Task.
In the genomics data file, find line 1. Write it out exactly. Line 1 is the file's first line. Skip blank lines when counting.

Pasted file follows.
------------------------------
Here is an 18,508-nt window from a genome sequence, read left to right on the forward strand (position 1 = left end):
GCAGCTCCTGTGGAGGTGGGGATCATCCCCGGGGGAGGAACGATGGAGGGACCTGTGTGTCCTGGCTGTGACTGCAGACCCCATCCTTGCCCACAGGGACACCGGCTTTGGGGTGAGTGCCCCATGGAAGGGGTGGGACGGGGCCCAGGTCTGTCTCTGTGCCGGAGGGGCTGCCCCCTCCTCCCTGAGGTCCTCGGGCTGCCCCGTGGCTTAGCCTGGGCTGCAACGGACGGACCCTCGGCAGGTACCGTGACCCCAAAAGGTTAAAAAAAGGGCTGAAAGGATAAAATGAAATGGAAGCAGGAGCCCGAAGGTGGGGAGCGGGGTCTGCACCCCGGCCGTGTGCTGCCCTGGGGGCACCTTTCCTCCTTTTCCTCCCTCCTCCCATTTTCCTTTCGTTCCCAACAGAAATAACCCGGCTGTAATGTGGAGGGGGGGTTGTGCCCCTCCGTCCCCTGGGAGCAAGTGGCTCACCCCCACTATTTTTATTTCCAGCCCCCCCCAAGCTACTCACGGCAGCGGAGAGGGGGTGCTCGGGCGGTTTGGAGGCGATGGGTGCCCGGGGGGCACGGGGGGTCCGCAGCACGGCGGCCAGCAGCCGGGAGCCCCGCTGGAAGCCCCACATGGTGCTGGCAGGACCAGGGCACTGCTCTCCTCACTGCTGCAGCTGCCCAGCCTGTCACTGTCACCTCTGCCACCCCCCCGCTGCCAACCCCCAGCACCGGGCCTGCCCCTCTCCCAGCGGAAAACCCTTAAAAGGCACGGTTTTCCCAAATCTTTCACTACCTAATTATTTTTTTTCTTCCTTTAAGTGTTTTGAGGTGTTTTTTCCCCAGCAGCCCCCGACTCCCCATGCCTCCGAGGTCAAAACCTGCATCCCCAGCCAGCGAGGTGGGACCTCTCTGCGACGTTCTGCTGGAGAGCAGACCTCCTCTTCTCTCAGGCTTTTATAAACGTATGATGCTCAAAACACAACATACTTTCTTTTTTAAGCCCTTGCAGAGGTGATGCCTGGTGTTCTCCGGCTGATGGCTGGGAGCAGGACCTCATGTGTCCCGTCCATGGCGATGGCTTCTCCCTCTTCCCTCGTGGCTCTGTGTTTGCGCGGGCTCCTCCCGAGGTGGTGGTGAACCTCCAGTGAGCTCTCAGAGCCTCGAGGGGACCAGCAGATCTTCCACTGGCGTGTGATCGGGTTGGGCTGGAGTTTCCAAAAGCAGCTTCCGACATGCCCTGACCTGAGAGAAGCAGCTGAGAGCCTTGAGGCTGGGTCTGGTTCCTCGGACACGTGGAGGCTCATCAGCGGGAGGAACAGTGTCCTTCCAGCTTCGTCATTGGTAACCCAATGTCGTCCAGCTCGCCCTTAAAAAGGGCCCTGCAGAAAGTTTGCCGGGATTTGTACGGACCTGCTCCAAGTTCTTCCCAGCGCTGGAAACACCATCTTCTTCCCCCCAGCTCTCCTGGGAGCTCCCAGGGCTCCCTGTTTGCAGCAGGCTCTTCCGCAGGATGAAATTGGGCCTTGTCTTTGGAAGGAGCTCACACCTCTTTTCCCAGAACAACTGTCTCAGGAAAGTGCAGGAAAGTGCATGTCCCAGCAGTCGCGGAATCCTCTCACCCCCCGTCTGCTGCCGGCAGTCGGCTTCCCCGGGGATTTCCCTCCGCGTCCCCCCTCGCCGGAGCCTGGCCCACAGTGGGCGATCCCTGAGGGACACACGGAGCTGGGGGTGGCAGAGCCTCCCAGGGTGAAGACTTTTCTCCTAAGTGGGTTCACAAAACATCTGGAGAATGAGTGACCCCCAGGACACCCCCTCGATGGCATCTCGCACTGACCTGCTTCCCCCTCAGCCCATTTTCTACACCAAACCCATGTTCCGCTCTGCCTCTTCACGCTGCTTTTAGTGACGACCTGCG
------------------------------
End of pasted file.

Here is an 18,508-nt window from a genome sequence, read left to right on the forward strand (position 1 = left end):